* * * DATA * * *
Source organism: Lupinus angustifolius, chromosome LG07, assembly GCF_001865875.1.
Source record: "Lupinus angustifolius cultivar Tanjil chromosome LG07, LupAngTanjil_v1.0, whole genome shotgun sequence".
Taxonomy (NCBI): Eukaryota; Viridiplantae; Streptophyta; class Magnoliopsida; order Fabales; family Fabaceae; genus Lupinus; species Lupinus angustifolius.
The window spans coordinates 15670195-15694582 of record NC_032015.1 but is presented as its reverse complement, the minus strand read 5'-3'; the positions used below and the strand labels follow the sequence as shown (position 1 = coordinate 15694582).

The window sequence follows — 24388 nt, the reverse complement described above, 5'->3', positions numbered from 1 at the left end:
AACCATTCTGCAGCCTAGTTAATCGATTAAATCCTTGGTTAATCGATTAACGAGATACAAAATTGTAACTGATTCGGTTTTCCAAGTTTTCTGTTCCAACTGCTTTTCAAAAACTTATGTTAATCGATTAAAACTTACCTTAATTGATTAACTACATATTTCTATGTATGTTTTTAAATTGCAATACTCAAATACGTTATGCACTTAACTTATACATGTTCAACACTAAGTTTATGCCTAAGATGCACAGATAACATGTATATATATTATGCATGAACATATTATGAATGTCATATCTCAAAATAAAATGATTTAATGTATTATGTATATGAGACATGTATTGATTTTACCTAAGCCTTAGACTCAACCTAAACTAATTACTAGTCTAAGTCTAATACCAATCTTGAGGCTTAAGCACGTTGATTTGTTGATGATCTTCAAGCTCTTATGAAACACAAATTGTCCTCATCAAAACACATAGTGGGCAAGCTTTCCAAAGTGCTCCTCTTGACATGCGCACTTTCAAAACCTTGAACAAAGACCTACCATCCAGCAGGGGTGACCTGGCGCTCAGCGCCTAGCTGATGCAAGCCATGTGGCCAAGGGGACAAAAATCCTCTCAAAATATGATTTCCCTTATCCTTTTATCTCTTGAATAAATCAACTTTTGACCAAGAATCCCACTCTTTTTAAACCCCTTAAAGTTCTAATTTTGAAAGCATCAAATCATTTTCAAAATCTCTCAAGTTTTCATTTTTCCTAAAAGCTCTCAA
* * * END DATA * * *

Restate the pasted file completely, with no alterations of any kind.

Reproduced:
Source organism: Lupinus angustifolius, chromosome LG07, assembly GCF_001865875.1.
Source record: "Lupinus angustifolius cultivar Tanjil chromosome LG07, LupAngTanjil_v1.0, whole genome shotgun sequence".
Taxonomy (NCBI): Eukaryota; Viridiplantae; Streptophyta; class Magnoliopsida; order Fabales; family Fabaceae; genus Lupinus; species Lupinus angustifolius.
The window spans coordinates 15670195-15694582 of record NC_032015.1 but is presented as its reverse complement, the minus strand read 5'-3'; the positions used below and the strand labels follow the sequence as shown (position 1 = coordinate 15694582).

The window sequence follows — 24388 nt, the reverse complement described above, 5'->3', positions numbered from 1 at the left end:
AACCATTCTGCAGCCTAGTTAATCGATTAAATCCTTGGTTAATCGATTAACGAGATACAAAATTGTAACTGATTCGGTTTTCCAAGTTTTCTGTTCCAACTGCTTTTCAAAAACTTATGTTAATCGATTAAAACTTACCTTAATTGATTAACTACATATTTCTATGTATGTTTTTAAATTGCAATACTCAAATACGTTATGCACTTAACTTATACATGTTCAACACTAAGTTTATGCCTAAGATGCACAGATAACATGTATATATATTATGCATGAACATATTATGAATGTCATATCTCAAAATAAAATGATTTAATGTATTATGTATATGAGACATGTATTGATTTTACCTAAGCCTTAGACTCAACCTAAACTAATTACTAGTCTAAGTCTAATACCAATCTTGAGGCTTAAGCACGTTGATTTGTTGATGATCTTCAAGCTCTTATGAAACACAAATTGTCCTCATCAAAACACATAGTGGGCAAGCTTTCCAAAGTGCTCCTCTTGACATGCGCACTTTCAAAACCTTGAACAAAGACCTACCATCCAGCAGGGGTGACCTGGCGCTCAGCGCCTAGCTGATGCAAGCCATGTGGCCAAGGGGACAAAAATCCTCTCAAAATATGATTTCCCTTATCCTTTTATCTCTTGAATAAATCAACTTTTGACCAAGAATCCCACTCTTTTTAAACCCCTTAAAGTTCTAATTTTGAAAGCATCAAATCATTTTCAAAATCTCTCAAGTTTTCATTTTTCCTAAAAGCTCTCAA